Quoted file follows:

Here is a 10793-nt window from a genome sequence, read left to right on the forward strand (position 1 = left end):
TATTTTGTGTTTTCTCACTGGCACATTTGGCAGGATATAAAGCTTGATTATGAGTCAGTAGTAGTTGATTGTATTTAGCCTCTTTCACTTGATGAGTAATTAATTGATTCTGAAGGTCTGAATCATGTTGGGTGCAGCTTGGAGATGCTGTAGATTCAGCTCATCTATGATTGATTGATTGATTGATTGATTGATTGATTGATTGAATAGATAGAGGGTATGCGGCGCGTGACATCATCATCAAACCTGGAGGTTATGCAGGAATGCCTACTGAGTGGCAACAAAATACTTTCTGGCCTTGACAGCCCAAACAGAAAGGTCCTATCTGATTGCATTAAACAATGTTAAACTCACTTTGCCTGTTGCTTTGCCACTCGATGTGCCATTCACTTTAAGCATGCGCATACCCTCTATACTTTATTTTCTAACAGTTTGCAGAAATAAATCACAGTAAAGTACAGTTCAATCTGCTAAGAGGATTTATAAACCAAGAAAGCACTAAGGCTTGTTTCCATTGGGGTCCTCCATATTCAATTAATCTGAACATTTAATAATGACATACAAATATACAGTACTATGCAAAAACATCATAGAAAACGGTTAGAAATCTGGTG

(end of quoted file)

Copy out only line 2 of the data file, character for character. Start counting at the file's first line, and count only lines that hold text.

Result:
TATTTTGTGTTTTCTCACTGGCACATTTGGCAGGATATAAAGCTTGATTATGAGTCAGTAGTAGTTGATTGTATTTAGCCTCTTTCACTTGATGAGTAATTAATTGATTCTGAAGGTCTGAATCATGTTGGGTGCAGCTTGGAGATGCTGTAGATTCAGCTCATCTATGATTGATTGATTGATTGATTGATTGATTGATTGATTGAATAGATAGAGGGTATGCGGCGCGTGACATCATCATCAAACCTGGAGGTTATGCAGGAATGCCTACTGAGTGGCAACAAAATACTTTCTGGCCTTGACAGCCCAAACAGAAAGGTCCTATCTGATTGCATTAAACAATGTTAAACTCACTTTGCCTGTTGCTTTGCCACTCGATGTGCCATTCACTTTAAGCATGCGCATACCCTCTATACTTTATTTTCTAACAGTTTGCAGAAATAAATCACAGTAAAGTACAGTTCAATCTGCTAAGAGGATTTATAAACCAAGAAAGCACTAAGGCTTGTTTCCATTGGGGTCCTCCATATTCAATTAATCTGAACATTTAATAATGACATACAAATATACAGTACTATGCAAAAACATCATAGAAAACGGTTAGAAATCTGGTG